Cigarettes: The Deadly Teratogen
Dr. Lydia Thebeau
April 2, 2012
Cigarettes: The Deadly Teratogen
La‘Aaron Carpenter was born on July 25, 2003. Very shortly after he was born, La’Aaron was diagnosed with asthma, after he had a severely bad case of bronchitis. His cognitive and physical development was much more delayed than other infants that were his age. La’Aaron began walking, talking, and even siting up on his own much later than other children his age. As he began to get older, La’Aaron began to have a distinct physical appearance similar to a child whom had Down syndrome. On April 4, 2005, my nephew La’Aaron Carpenter passed away from Sudden Infant Death Syndrome.
La’Aaron’s mother was a heavy cigarette smoker whom smoked over a pack a day of cigarettes during and after her pregnancy. The effects that cigarettes have on a fetus or/and an infant are seriously significant due to the fact that at this time their respiratory system is not functioning at full capacity. Exactly how and when the teratogenic effects of cigarettes will be discussed along with characteristics and methods of prevention of exposure will be discussed.
Cigarettes are small, finely cut particles of tobacco rolled in thin papers that people use for smoking. Tobacco is not the only substance present in cigarettes. In fact, there are over 600 ingredients in cigarettes and when burned cigarettes create more than 4,000 hazardous chemicals (Fighting Air). Some of the chemicals are naturally found in the environment, while other are man-made.
With all of the hazardous chemicals in cigarettes, either smoking while pregnant or being around someone whom smokes can be very detrimental to a growing fetus. With the size and composition of nicotine and carbon dioxide, these substances readily cross the placenta (Woolsteen). These two compounds account for nearly every smoking related instance that occurs in utero. Nicotine constricts uterine blood vessels causing a decrease in uterine blood flow. This lowers the amount of oxygen and nutrients available to the embryo/fetus from the maternal blood in the intervillous space of the placenta (Moore). This would impair cell growth and may also have an adverse effect on mental development. The carbon monoxide readily crosses the placenta and binds to hemoglobin molecules, decreasing the amount of oxygen that the baby receives (Woolsteen). The carbon monoxide depletes the mother’s oxygen as well, which is the source of most of the fetus’s oxygen in utero (Werler). The decrease in oxygen can lead to many complications from IUGD to spontaneous abortion. In the womb, the lack of blood flow that the fetus receives causes permanent damage since oxygen is needed for the growth of the fetus. This would be detrimental to the growth and development of the fetus. Since babies do not fully use their circulation system until after there born, smoking during pregnancy has effects on the fetus through out the entire pregnancy. Since, most vital organs are formed during the first eight weeks of pregnancy, the need for oxygen to the embryo is very important. Smoking during pregnancy would have the most teratogenic effect during the first eight week. Not only does a mother directly smoking effect a growing fetus, but also second-hand smoke and a newly found effect that is being referred to as third-hand smoke. Second hand smoke refers to a mother who breathes in someone else’s smoke (Woolsteen). A woman whom breathes in the chemicals that are let out by a burning cigarette, the side-stream smoke, is exposed to higher amounts of carbon monoxide then the person that is actually smoking! Second-hand smoke causes 600,000 premature deaths per year (World Health Organization). The concept of third-hand smoke is much more interesting. Even if you are not in the room while a person is...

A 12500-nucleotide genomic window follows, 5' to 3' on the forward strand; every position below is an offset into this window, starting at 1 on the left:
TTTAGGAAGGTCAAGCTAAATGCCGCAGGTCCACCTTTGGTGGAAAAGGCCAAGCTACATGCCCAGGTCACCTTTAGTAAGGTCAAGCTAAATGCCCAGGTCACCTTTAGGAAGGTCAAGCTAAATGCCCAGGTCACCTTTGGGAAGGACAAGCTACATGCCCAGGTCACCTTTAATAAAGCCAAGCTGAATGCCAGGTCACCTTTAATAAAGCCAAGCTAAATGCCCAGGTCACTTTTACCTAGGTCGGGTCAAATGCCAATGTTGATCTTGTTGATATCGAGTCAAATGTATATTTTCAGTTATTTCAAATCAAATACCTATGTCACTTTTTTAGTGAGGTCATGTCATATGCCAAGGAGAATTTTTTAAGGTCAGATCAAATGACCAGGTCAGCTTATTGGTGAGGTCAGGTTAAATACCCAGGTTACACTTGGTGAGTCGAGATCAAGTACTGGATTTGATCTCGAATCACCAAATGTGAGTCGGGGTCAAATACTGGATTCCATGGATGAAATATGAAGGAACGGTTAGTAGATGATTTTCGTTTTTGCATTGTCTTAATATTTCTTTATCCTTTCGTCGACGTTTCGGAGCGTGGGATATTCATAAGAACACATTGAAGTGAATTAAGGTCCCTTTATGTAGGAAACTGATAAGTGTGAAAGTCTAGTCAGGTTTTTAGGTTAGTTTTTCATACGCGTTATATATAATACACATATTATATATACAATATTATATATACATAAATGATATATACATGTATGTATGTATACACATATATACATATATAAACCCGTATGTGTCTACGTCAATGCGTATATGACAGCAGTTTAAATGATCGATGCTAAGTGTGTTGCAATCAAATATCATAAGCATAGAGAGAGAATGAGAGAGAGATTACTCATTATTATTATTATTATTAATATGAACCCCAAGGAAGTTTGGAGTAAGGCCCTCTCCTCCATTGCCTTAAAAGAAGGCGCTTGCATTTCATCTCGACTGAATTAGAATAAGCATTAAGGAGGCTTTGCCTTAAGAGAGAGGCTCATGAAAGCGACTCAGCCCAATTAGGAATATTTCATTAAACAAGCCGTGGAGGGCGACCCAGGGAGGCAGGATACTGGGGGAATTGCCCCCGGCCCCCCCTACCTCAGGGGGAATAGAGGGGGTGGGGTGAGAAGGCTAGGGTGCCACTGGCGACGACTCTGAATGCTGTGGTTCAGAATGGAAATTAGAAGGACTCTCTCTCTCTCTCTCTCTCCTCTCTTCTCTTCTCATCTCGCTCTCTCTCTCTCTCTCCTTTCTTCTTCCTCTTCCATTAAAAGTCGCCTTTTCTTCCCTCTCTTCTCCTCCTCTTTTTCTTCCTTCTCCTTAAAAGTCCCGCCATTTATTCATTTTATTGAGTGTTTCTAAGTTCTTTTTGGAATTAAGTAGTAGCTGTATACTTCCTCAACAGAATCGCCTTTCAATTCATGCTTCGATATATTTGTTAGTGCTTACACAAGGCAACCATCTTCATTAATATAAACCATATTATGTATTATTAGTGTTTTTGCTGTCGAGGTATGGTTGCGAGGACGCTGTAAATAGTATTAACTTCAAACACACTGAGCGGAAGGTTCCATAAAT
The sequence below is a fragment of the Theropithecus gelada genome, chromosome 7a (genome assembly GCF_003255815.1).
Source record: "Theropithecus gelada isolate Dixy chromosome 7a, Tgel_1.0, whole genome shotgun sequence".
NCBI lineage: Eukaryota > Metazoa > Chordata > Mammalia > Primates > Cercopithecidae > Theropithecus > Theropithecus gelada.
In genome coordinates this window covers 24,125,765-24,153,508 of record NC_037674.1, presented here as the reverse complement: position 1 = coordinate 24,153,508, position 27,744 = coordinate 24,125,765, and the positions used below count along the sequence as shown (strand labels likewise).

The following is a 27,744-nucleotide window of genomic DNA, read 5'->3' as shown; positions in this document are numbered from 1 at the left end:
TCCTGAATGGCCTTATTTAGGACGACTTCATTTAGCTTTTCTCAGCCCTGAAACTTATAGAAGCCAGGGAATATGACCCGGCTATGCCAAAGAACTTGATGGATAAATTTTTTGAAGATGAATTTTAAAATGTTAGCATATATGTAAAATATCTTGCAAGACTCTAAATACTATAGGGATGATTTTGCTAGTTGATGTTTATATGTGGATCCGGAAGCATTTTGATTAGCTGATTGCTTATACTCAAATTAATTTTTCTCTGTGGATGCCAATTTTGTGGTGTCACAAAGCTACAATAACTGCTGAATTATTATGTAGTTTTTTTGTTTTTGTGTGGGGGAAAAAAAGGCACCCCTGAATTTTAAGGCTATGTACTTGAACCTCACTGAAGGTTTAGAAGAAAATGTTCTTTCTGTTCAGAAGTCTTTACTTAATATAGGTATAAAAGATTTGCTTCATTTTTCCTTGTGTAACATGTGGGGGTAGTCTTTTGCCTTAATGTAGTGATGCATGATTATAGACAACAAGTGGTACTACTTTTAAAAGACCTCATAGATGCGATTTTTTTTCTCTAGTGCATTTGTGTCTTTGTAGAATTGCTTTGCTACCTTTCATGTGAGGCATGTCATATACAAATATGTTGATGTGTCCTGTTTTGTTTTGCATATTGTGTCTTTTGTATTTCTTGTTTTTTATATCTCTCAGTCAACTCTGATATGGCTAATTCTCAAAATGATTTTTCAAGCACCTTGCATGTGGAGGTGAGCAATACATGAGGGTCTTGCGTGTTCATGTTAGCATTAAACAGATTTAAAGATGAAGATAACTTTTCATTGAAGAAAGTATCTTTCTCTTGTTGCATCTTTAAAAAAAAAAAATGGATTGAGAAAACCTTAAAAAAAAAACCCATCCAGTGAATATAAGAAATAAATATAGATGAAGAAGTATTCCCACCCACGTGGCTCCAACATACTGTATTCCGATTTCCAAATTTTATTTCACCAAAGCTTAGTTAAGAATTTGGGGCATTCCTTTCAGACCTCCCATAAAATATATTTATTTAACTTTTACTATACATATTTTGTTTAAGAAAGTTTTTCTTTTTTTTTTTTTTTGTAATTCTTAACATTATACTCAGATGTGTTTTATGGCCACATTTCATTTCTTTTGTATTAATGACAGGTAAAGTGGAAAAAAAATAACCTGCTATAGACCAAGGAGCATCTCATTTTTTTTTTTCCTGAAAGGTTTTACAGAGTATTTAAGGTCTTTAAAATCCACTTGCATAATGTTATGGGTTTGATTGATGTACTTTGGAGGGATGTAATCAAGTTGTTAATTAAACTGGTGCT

Bibliography: "10 Facts On Second Hand Smoke." World Health Organization. N.p., 01 Dec 2009. Web. 08 Apr 2012.
"What’s In A Cigarette." Fighting Air. American Lung Association, n.d. Web. 3 Apr 2012. .
Lowell, Dale. "What is third-hand smoke, and why is it a concern? " Mayo Clinic. Mayo Clinic, 20 Mar 2012. Web. 10 Apr 2012.
Moore, Keith L., and T.V.N. Persaud. The Developing Human: Clinically Oriented Embryology. 8th Edition. Philadelphia: Saunders, 2008. 109-472. Print.
Werler, Martha. "Teratology Update: Smoking and Reproductive Outcomes." Teratology n.pag. Web. 10 Apr 2012.
Woolsten, Chris. "How Smoking During Pregnancy Affect You and Your Baby." Baby Center. Baby Center, L.L.C, 19 Apr 2011. Web. 4 Apr 2012
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